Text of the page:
Collective Bargaining Rights and Police Misconduct: Evidence from Florida

Dhammika Dharmapala
Richard McAdams
John Rappaport


We provide quasi-experimental evidence on the effects of law enforcement collective bargaining rights on violent incidents of misconduct. Our empirical strategy exploits a 2003 Florida Supreme Court decision (Williams) conferring collective bargaining rights on sheriffs’ deputies. Using a state administrative database of “moral character” violations over 1996–2015, we implement a difference-in-difference approach in which police departments (PDs; which were unaffected by Williams) serve as a control group for sheriffs’ offices (SOs).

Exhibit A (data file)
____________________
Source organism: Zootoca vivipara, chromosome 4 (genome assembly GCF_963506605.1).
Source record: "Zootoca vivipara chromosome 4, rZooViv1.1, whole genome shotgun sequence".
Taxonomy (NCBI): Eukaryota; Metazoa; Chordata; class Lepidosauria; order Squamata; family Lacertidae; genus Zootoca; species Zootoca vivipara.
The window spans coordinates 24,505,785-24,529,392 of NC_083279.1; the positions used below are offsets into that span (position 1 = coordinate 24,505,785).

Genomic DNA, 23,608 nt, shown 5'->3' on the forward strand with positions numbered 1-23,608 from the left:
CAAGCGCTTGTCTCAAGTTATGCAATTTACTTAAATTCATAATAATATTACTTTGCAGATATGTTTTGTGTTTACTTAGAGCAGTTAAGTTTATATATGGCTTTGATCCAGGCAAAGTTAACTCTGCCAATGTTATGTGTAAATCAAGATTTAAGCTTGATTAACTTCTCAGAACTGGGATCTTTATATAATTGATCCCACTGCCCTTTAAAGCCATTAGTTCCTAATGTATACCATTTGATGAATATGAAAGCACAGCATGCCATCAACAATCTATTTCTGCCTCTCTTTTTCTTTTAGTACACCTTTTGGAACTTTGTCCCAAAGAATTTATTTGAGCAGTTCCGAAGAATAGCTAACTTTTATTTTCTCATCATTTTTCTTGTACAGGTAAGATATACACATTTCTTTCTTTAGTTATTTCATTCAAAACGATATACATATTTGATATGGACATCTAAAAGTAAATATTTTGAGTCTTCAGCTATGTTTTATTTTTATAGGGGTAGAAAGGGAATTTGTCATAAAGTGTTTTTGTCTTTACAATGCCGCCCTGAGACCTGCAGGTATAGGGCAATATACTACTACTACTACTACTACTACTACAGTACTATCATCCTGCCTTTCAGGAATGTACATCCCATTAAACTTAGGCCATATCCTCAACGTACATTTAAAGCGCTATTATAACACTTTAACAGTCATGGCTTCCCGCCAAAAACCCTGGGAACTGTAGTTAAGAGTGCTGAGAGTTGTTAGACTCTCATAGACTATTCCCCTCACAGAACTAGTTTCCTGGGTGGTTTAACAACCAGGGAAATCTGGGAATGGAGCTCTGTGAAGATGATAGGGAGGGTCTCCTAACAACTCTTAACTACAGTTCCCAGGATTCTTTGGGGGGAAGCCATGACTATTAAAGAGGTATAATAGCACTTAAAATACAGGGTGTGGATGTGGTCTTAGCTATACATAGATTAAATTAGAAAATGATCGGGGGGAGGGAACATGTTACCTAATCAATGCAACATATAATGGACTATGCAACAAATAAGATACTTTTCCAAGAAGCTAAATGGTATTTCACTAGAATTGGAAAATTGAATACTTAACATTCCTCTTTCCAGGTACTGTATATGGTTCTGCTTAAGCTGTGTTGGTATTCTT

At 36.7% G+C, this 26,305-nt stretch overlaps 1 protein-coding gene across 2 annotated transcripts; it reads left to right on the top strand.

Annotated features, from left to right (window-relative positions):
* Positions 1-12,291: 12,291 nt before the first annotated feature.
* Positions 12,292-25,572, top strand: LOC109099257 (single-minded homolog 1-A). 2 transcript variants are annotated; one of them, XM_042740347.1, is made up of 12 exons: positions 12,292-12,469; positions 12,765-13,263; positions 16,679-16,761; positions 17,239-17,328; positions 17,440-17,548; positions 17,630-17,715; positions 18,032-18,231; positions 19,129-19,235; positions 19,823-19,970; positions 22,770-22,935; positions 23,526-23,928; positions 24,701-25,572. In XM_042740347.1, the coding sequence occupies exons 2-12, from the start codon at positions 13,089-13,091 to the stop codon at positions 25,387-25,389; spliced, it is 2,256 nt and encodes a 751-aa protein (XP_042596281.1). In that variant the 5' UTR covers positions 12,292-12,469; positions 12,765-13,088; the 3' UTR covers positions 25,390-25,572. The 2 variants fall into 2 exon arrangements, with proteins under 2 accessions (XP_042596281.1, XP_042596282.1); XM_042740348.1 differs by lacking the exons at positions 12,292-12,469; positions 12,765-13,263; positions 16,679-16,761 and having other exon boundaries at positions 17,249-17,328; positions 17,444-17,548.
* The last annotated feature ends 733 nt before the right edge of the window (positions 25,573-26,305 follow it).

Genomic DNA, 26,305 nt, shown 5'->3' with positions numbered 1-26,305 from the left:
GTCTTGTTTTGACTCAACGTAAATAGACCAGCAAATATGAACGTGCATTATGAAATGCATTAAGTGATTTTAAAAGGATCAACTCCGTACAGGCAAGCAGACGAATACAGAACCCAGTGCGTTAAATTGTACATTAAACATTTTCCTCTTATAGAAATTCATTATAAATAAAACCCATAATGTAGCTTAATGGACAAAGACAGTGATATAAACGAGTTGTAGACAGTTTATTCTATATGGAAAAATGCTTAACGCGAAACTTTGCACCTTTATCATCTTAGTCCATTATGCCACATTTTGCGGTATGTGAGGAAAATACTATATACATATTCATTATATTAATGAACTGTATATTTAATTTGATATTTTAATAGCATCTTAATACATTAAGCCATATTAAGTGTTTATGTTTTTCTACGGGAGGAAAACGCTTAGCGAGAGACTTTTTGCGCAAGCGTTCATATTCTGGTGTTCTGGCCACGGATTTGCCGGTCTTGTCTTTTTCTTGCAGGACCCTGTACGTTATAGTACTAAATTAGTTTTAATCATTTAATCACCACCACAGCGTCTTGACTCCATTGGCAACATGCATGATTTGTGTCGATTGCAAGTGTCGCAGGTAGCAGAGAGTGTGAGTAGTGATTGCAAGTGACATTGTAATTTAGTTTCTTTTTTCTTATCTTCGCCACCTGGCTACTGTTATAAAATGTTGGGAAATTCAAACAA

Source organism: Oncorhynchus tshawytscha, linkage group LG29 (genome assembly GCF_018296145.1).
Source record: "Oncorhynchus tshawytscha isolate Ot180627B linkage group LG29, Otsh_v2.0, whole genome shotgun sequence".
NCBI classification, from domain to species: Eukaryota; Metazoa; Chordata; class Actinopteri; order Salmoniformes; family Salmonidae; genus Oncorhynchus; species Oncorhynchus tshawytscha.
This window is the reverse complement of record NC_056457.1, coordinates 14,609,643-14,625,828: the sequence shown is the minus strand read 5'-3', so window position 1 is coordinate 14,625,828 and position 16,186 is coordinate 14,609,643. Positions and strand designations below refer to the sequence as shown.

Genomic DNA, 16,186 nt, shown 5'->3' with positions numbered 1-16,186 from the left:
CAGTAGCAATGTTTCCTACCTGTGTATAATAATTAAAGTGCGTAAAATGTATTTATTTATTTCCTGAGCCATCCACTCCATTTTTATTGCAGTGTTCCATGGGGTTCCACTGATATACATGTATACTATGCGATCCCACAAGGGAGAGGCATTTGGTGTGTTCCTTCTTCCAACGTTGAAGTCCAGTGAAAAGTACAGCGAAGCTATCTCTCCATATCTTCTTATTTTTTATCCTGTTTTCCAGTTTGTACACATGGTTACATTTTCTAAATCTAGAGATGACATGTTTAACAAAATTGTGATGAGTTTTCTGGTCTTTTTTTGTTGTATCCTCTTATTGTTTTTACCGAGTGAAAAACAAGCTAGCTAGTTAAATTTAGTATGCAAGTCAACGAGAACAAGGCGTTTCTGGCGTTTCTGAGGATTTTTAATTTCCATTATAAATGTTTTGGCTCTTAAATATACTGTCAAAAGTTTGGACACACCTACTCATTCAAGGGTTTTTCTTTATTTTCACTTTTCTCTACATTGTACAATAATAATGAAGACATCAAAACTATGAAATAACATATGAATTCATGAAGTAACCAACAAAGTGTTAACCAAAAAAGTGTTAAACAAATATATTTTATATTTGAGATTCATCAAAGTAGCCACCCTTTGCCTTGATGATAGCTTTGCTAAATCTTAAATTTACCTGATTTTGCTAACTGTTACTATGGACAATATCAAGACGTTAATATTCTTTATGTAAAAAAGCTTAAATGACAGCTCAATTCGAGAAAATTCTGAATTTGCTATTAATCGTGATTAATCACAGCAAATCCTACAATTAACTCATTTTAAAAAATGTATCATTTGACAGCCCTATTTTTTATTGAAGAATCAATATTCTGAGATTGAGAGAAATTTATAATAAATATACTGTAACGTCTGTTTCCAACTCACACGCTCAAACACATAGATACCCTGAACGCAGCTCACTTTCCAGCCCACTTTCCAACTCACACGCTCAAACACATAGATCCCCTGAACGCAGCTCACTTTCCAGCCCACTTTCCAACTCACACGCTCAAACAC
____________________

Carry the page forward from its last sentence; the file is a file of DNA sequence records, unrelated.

Our estimates imply that collective bargaining rights led to a substantial in-crease in violent incidents of misconduct among SOs relative to PDs. This result is robust to including only violent incidents involving officers hired before Williams, suggesting that it is due to a deterrence mechanism rather than com-positional effects. In a separate event-study analysis, unionization is associated with higher levels of violent misconduct, and so appears to be a channel for the effect. (JEL K42, J50, J45).